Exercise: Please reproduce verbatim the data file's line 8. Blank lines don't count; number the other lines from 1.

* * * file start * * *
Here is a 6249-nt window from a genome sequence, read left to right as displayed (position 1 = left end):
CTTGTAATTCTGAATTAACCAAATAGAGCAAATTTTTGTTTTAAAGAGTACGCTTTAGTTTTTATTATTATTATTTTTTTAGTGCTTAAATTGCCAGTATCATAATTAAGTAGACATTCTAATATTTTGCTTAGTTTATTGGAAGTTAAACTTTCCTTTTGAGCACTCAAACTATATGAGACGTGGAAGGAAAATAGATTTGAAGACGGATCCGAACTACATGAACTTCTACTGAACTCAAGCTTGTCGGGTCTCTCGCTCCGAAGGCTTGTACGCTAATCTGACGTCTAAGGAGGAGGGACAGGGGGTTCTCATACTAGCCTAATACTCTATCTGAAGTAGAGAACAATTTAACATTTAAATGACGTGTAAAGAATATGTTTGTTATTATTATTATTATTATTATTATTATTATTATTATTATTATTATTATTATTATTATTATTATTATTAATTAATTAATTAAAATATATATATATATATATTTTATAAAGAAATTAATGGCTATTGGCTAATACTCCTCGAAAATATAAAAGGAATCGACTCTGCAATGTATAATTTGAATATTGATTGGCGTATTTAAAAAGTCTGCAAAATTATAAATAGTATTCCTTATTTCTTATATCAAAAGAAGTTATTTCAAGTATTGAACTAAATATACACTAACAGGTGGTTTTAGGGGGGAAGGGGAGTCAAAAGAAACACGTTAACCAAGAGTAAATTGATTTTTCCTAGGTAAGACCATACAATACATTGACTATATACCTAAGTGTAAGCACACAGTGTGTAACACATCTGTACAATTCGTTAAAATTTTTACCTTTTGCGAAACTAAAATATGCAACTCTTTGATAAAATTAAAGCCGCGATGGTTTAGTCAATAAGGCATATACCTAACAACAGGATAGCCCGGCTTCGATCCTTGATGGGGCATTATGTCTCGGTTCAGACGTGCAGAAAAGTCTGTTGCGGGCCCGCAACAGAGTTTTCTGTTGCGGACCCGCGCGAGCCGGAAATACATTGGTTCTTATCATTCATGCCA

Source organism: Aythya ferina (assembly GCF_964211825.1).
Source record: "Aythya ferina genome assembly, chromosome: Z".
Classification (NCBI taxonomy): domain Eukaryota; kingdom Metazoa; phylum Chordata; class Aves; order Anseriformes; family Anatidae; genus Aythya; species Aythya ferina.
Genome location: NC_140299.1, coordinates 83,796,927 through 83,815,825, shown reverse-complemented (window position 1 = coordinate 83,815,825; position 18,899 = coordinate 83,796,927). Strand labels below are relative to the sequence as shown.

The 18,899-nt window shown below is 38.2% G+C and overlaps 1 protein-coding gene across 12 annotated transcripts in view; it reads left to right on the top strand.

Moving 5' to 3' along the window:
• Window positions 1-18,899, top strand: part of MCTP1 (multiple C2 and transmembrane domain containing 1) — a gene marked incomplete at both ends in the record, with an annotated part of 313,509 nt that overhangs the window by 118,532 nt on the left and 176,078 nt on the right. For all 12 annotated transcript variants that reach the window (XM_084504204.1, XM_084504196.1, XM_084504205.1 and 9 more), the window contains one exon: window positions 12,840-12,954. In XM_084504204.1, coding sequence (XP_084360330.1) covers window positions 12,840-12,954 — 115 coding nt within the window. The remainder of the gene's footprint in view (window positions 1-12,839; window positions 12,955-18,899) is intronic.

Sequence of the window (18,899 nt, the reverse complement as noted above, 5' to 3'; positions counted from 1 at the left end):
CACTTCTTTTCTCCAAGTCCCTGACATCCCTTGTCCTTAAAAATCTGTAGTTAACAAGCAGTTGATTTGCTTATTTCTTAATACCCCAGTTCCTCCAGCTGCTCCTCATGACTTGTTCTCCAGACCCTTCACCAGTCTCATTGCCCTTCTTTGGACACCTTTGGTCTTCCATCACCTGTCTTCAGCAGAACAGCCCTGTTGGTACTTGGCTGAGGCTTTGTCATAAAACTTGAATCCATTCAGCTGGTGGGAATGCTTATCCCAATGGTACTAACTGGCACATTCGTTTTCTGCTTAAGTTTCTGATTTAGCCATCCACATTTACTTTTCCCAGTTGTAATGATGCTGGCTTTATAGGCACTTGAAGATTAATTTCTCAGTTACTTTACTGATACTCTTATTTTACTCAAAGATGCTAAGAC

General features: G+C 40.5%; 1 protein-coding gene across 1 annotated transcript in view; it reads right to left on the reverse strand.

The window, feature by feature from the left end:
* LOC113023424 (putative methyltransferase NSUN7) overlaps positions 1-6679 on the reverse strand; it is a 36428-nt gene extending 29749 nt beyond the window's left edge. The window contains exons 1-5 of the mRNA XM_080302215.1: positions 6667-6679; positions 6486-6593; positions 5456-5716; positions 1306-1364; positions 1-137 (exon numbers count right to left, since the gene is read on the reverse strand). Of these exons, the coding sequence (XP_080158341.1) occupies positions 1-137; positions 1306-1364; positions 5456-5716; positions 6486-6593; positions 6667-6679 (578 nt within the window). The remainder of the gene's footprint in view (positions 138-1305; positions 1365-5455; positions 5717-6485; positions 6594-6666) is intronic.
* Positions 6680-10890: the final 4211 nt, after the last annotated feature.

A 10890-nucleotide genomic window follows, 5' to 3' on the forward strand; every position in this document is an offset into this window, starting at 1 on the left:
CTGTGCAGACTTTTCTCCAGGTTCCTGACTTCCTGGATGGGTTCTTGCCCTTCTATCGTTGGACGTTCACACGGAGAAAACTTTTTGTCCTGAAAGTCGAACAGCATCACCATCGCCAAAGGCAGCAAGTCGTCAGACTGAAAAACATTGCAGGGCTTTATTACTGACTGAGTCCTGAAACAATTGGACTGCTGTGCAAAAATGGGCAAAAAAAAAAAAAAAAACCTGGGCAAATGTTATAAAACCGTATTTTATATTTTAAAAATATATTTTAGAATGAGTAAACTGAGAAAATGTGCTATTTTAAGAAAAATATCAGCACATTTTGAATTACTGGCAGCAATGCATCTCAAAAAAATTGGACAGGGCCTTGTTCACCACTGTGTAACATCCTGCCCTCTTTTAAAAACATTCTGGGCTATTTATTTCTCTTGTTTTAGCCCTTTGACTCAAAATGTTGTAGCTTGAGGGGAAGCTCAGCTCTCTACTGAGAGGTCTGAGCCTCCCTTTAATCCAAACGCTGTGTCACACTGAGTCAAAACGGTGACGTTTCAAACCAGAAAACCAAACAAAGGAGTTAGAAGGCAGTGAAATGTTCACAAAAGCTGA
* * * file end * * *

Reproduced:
Moving 5' to 3' along the window: